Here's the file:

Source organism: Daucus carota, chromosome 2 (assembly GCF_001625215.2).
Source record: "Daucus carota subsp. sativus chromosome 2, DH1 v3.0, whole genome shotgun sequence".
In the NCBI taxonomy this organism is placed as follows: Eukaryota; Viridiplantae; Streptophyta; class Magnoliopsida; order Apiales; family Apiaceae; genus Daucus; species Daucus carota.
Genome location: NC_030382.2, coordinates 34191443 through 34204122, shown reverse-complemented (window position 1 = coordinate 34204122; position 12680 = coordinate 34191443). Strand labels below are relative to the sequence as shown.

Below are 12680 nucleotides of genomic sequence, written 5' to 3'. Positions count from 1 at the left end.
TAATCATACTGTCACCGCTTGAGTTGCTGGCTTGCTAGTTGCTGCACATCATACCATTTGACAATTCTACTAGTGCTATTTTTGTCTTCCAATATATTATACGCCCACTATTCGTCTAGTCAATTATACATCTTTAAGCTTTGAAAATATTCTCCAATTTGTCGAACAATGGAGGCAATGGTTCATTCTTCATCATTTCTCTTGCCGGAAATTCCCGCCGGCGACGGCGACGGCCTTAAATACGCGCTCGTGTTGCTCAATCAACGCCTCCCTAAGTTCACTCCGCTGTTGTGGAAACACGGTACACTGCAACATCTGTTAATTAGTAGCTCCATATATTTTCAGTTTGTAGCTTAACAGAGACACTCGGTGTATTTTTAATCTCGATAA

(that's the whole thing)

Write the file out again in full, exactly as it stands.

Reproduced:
Source organism: Daucus carota, chromosome 2 (assembly GCF_001625215.2).
Source record: "Daucus carota subsp. sativus chromosome 2, DH1 v3.0, whole genome shotgun sequence".
In the NCBI taxonomy this organism is placed as follows: Eukaryota; Viridiplantae; Streptophyta; class Magnoliopsida; order Apiales; family Apiaceae; genus Daucus; species Daucus carota.
Genome location: NC_030382.2, coordinates 34191443 through 34204122, shown reverse-complemented (window position 1 = coordinate 34204122; position 12680 = coordinate 34191443). Strand labels below are relative to the sequence as shown.

Below are 12680 nucleotides of genomic sequence, written 5' to 3'. Positions count from 1 at the left end.
TAATCATACTGTCACCGCTTGAGTTGCTGGCTTGCTAGTTGCTGCACATCATACCATTTGACAATTCTACTAGTGCTATTTTTGTCTTCCAATATATTATACGCCCACTATTCGTCTAGTCAATTATACATCTTTAAGCTTTGAAAATATTCTCCAATTTGTCGAACAATGGAGGCAATGGTTCATTCTTCATCATTTCTCTTGCCGGAAATTCCCGCCGGCGACGGCGACGGCCTTAAATACGCGCTCGTGTTGCTCAATCAACGCCTCCCTAAGTTCACTCCGCTGTTGTGGAAACACGGTACACTGCAACATCTGTTAATTAGTAGCTCCATATATTTTCAGTTTGTAGCTTAACAGAGACACTCGGTGTATTTTTAATCTCGATAA